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Ground-breaking report card gives crucial health data to manage illnesses of middle-age

- Wits University

Adults aged 45-65, as caregivers and workers, are high risk for non-communicable diseases, but data on healthy ageing in SA are insufficient to inform policy.

This prompted the Wits Developmental Pathways for Health Research Unit (DPHRU), based at Chris Hani Baragwanath Academic Hospital, to develop a Healthy Ageing Adult South Africa (HAASA) report card, which is the first of its kind to guide the information available on middle-aged adults.

The Wits DPHRU has produced the Healthy Adult Ageing SA report card 600x300

Health information on middle-aged adults is a crucial component of ensuring that the health system serves this population appropriately. The DPHRU’s ground-breaking HAASA report card provides a systematic review of evidence published between 2013 and 2020 on 45-65-year-olds’ diet, physical activity, tobacco and alcohol use, obesity, hypertension, diabetes, and dyslipidaemia [abnormally elevated cholesterol or fats (lipids) in the blood].

Each of these indicators was assigned two grades: The first was whether there was indeed prevalence data available, and the second was whether policies had been proposed and implemented for the respective indicators.

Because more data is available for alcohol consumption, obesity, hypertension and diabetes, these indicators received an “A” on the report grade. On the other hand, tobacco use, and diet received an “A” for policy implementation.

“While one’s disease risk increases as one gets older, it does not mean that this is inevitable. This is where science and hard data are so useful: if we know what is going on, we can find ways to mitigate or prevent them from happening,” says DPHRU researcher Gudani Mukoma, who co-authored the paper, titled The Healthy Ageing Adult South Africa report card: a systematic review of the evidence between 2013 and 2020 for middle-aged South African men and women.

Mukoma notes the stark difference between middle-aged adults in SA and those in the USA. “The prevalence of non-communicable diseases [NCDs], as well as levels of alcohol and tobacco use in South Africa, is much higher. This kind of information is useful to inform how we can manage this – especially in a low- and middle-income country [like SA].”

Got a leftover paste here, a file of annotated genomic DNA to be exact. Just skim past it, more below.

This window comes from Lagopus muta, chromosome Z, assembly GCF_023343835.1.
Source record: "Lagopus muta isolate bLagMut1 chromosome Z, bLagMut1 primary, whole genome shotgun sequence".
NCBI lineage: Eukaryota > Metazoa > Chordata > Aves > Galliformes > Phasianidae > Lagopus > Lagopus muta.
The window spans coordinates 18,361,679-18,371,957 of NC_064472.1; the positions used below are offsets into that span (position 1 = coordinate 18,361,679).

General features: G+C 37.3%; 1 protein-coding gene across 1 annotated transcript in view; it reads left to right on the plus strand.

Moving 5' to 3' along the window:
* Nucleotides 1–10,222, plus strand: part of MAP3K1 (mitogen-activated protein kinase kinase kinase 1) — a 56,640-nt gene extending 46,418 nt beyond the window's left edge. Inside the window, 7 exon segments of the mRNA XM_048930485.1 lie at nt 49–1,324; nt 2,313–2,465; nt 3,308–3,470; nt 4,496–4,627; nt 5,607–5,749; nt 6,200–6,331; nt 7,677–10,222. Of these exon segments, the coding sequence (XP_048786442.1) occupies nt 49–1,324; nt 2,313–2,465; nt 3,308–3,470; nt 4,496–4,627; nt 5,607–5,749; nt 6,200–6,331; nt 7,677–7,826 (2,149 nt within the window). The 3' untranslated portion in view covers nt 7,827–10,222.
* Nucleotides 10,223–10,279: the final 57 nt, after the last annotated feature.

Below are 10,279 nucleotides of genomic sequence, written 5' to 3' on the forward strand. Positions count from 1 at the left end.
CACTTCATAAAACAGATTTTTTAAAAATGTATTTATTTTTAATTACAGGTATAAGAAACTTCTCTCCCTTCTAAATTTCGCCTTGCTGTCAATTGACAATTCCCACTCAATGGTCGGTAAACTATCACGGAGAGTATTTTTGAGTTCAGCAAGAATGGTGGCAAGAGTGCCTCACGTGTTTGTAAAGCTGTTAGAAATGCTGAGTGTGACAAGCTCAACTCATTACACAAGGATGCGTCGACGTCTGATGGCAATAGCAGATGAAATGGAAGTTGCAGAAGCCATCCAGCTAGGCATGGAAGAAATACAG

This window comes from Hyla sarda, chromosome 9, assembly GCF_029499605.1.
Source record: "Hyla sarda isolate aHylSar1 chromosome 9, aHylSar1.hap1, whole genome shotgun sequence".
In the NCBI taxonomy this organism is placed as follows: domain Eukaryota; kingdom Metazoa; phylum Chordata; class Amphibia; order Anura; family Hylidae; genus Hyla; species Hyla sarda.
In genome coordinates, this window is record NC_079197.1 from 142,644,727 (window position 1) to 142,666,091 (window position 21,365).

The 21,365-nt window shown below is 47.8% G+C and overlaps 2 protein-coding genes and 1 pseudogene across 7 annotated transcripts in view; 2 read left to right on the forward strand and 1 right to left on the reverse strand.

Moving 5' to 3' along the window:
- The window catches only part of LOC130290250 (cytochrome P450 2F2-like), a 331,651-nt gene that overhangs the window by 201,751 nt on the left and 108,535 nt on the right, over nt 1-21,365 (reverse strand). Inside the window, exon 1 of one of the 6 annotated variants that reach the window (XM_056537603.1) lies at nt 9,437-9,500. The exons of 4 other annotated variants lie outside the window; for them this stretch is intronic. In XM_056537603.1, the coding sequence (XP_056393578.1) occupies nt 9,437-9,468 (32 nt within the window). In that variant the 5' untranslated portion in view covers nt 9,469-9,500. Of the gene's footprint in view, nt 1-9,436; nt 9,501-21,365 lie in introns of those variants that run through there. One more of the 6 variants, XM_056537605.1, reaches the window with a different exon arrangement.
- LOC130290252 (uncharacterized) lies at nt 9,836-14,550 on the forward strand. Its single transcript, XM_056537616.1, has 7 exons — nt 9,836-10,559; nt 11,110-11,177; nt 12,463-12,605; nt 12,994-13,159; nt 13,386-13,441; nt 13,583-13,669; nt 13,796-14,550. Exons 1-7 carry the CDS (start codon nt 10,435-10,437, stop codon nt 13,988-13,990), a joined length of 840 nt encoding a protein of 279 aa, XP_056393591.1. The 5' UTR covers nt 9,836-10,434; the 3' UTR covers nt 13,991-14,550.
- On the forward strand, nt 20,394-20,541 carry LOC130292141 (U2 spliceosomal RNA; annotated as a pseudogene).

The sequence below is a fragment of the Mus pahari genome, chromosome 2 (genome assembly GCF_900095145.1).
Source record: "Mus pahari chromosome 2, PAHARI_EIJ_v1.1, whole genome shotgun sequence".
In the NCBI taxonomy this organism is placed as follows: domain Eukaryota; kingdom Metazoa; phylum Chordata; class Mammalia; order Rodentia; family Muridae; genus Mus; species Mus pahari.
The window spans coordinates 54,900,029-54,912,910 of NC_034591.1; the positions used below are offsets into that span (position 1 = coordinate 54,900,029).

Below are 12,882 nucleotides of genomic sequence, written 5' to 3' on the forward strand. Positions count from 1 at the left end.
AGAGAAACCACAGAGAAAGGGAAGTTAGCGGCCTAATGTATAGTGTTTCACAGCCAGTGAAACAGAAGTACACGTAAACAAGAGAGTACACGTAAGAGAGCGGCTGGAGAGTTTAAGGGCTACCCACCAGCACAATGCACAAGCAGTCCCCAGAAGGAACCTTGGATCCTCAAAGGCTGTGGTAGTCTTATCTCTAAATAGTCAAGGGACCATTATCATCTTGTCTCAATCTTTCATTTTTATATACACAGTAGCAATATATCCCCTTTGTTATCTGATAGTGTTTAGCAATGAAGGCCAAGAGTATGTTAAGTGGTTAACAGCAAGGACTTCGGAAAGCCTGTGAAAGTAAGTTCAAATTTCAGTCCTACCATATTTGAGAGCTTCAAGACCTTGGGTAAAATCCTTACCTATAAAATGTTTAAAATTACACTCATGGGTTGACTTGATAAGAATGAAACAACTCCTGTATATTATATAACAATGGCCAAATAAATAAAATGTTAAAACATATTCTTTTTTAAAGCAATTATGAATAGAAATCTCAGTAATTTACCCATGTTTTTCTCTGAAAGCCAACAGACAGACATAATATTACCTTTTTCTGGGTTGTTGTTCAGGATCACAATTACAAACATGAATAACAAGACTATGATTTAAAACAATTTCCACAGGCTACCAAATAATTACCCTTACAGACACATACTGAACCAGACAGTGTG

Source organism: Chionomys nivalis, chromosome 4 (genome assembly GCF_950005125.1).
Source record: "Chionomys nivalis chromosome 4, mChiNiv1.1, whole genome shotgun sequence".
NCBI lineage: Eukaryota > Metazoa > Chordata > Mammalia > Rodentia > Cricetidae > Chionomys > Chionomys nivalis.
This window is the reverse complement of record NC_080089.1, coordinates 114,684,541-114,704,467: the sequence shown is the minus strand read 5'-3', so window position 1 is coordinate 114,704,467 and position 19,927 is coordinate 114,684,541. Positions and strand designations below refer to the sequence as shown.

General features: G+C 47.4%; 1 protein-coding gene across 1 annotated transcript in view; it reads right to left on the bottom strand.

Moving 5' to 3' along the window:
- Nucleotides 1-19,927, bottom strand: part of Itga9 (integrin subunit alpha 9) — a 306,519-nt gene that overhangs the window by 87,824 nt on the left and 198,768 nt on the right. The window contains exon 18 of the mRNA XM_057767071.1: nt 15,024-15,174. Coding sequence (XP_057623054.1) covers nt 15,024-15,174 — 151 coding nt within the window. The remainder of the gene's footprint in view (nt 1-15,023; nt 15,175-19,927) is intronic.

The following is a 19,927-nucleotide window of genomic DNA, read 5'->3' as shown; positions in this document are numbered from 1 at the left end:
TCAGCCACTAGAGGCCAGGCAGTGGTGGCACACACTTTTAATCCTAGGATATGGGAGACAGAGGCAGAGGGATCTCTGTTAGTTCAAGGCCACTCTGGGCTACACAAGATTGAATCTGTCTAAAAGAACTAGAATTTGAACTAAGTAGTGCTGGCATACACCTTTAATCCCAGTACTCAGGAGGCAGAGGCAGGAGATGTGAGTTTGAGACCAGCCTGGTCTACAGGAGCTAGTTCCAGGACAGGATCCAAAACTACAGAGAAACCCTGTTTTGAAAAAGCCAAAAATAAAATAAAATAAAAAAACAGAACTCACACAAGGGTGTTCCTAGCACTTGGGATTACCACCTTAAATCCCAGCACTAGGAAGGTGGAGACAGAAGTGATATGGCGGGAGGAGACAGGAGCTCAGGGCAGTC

Due to their protracted and chronic nature, NCDs place considerable burdens on families and healthcare systems. The South African government has acknowledged the increasing non-communicable diseases burden and has initiated various strategies to target the significant lifestyle and physical risk factors associated with NCDs, including cancer, diabetes, hypertension, and cardiovascular disease. 

Government initiatives include the implementation of the Strategic Plan for the Prevention and Control of NCDs 2013-2017 to achieve certain targets by 2020, and the adoption of the South African Declaration on the Prevention and Control of NCDs.

However, there is inconsistency in providing critical information for the different indicators. “We need more data, especially at the national level. While we do have regional-level data, we need to show what is nationally applicable,” says Mukoma.

The HAASA reveals the disconnect between the prevalence and policy grades for all indicators, with some indicators – physical inactivity, alcohol consumption, obesity, hypertension, and diabetes – having higher grades for the availability of prevalence data, while others (tobacco, diet, and dyslipidaemia) have higher grades for policy and implementation.

Mukoma adds that there should be standardised methods in collecting and analysing prevalence data. Furthermore, those where information is readily available should be prioritised by policy makers.

Chronic disease burden set to increase

“With increasing urbanisation, life expectancy and population size, we will see increased non-communicable diseases in sub-Saharan Africa,” says Mukoma. Indeed, there are models estimating that the sub-Saharan population will expand from 13% of the global population in 2017 to 35% in 2100. But the Sustainable Development Goal (SDG) target 3.4 of reducing premature mortality from NCDs by a third by 2030 (relative to 2015), is a guiding light and offers impetus for providing appropriate policies and frameworks.

“Ensuring that harmonised methodologies are used to collect prevalence data for this age group to pool data and more clearly understand national and regional trends should be a priority towards achieving an ‘A’ prevalence grading for physical activity, tobacco, diet, and dyslipidaemia,” says Mukoma.

The countdown to achieving SDG 3.4 by 2030 has begun. “But what we know is that no country will achieve this by addressing a single disease, and that a combination of ‘multimorbidity’ prevention strategies and strengthening the health system are necessary.”

While Denmark and New Zealand are on track to meet their SDG targets by 2030, it is a lot more complex in sub-Saharan Africa. Thus, it is important to fully understand the socio-economic factors that contribute to the prevalence of NCDs and to promote policies that are acutely sensitive to that.

Mukoma notes that future HAASA report cards will include whether current targets set out by the Strategic Plan for the Prevention and Control of NCDs 2013-2017 have been met.